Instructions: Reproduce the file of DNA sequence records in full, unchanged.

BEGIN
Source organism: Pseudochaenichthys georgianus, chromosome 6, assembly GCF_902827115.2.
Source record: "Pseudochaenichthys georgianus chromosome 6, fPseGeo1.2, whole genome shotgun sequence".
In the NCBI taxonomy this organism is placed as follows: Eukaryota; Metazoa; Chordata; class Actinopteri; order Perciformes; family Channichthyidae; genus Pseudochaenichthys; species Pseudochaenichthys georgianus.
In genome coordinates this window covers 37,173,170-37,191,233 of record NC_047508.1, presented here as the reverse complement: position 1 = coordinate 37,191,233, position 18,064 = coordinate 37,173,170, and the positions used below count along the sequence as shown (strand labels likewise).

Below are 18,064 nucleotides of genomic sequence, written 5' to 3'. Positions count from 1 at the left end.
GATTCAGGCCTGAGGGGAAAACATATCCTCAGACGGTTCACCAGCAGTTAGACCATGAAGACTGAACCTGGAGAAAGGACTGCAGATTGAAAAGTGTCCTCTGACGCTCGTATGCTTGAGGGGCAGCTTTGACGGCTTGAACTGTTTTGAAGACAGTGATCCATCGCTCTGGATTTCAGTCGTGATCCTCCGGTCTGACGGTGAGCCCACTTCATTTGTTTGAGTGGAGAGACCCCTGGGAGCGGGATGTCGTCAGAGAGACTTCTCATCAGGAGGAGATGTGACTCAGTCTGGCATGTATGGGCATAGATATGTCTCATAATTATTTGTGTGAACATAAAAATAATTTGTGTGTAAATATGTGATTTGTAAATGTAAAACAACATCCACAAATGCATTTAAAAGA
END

Source organism: Pseudochaenichthys georgianus, chromosome 6, assembly GCF_902827115.2.
Source record: "Pseudochaenichthys georgianus chromosome 6, fPseGeo1.2, whole genome shotgun sequence".
In the NCBI taxonomy this organism is placed as follows: Eukaryota; Metazoa; Chordata; class Actinopteri; order Perciformes; family Channichthyidae; genus Pseudochaenichthys; species Pseudochaenichthys georgianus.
In genome coordinates this window covers 37,173,170-37,191,233 of record NC_047508.1, presented here as the reverse complement: position 1 = coordinate 37,191,233, position 18,064 = coordinate 37,173,170, and the positions used below count along the sequence as shown (strand labels likewise).

Below are 18,064 nucleotides of genomic sequence, written 5' to 3'. Positions count from 1 at the left end.
GATTCAGGCCTGAGGGGAAAACATATCCTCAGACGGTTCACCAGCAGTTAGACCATGAAGACTGAACCTGGAGAAAGGACTGCAGATTGAAAAGTGTCCTCTGACGCTCGTATGCTTGAGGGGCAGCTTTGACGGCTTGAACTGTTTTGAAGACAGTGATCCATCGCTCTGGATTTCAGTCGTGATCCTCCGGTCTGACGGTGAGCCCACTTCATTTGTTTGAGTGGAGAGACCCCTGGGAGCGGGATGTCGTCAGAGAGACTTCTCATCAGGAGGAGATGTGACTCAGTCTGGCATGTATGGGCATAGATATGTCTCATAATTATTTGTGTGAACATAAAAATAATTTGTGTGTAAATATGTGATTTGTAAATGTAAAACAACATCCACAAATGCATTTAAAAGA